Impact of Radicalisation on Women in Pakistan and Afghanistan

Impact of Radicalisation on Women in Pakistan and Afghanistan The research has been conducted in Collaboration by Aware Girls and EPD, Afghanistan.

This study charts and assesses impact of radicalization and violent extremism on women, in Pakistan and Afghanistan; and strategies women use to cope with, and counter, radicalization. Both countries are faced with endemic radicalization and violent extremism that directly or indirectly affects individuals, institutions, communities and infrastructure. Adverse effects range from physical and mental illnesses to destruction of roads, buildings, businesses; decline in literacy, productivity and tourism; prevalence of distrust, intolerance, hostility, aggression, disregard for law, crimes and disproportionate use of violence by Law Enforcement Agencies (robberies, kidnapping, imprisonment, killing, maiming etc.); intensification of religious, ethnic and sectarian divides; and reinforcement of patriarchy. Radicalization and violent extremism in both countries primarily hit against women’s rights. Women not only suffer direct physical and sexual violence in the form of flogging, stoning and beating to death, forced marriage and rape etc., but also bear most of the brunt of loss of livelihood and displacement; disappearances, disabilities and killing of family members. This study documents both direct and indirect adverse effects of radicalization and violent extremism on women, in Pakistan and Afghanistan.

This study discusses meaning, forms and manifestations of radicalization and violent extremism to women in conflict ridden areas of Pakistan and Afghanistan. Women in Pakistan distinguish two categories of violent extremism: one inflicted by militants that primarily manifests in explosions, target killing, extortions, destruction of infrastructure, regulation of dress code and behavior, restrictions on mobility and indoctrination of youth and children; while the other perpetrated by the military during operations against the militants, especially in Swat and FATA, exhibited in indiscriminate and disproportionate use of violence, killings and disappearances. In Afghanistan, this study focuses on violence perpetrated by and the effects of Anti Governmental Groups (AGGs) in Afghanistan which manifests itself mainly in sexual violence, disability, displacement, forceful recruitment to militant organizations and/or killing of a family member, and the presence of a former fighter in the family. It also brings forward women’s responses to varied forms of these acts of violence, regulations and restrictions. Their responses range from passive submission and internalization- considering extreme religious and political ideals and consequent violent, oppressive and discriminatory practices legitimate, sanctioned by religion and/or culture; to rejection and condemnation of radicalization and violent extremism.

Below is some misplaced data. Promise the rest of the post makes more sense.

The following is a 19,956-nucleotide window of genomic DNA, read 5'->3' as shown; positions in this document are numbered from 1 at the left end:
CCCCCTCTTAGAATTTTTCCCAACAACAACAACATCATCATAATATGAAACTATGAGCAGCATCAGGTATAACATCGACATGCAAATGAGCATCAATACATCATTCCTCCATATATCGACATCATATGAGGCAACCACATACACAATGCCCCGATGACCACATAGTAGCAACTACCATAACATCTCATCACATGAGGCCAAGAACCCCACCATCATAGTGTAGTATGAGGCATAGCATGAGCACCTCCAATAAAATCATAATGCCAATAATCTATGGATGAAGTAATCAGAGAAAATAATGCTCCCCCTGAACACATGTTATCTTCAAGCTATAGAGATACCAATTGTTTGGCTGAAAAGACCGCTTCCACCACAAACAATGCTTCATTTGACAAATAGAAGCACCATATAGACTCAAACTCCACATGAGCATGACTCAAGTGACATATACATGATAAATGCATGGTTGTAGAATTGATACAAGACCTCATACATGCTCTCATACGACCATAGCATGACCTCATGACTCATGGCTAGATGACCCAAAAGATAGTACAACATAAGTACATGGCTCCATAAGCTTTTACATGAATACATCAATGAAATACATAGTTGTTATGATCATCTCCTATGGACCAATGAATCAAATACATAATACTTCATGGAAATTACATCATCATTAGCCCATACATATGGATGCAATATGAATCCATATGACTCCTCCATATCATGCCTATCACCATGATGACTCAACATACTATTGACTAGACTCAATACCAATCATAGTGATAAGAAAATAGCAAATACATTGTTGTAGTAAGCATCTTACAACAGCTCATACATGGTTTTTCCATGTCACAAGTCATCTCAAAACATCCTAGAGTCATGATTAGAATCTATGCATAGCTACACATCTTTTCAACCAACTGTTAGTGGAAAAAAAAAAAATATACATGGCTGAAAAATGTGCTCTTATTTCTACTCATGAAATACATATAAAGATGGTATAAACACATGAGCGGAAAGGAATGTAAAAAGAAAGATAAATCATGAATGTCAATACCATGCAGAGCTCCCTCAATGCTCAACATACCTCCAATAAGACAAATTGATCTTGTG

We grapple with issues of cultural norms and honor as well as the effects these actions have on women’s health, employment, education, and family. Cultural norms of honour inhibit victims of sexual violence to speak up; nonetheless, the study brings forward instances in Afghanistan wherein victims of sexual violence either committed suicides or went into severe depression. Their entire families found it hard to continue their normal life and often went into hiding to avoid humiliation, disgrace and taunts by people around them. Disability also affects women more severely, further enhancing their marginalization. Women with disabilities have lesser prospects of employment and marriage; and are often treated as a burden. Displacement and consequent poverty, loss of ancestral homes, farm lands, and cattle also exacerbates plight of women. Loss of family members, especially breadwinners, is not only painful for women, but also leaves them behind in poverty. Though some women resort to live on charity and begging, but mostly muster up the strength to learn skills and work to generate their livelihood.




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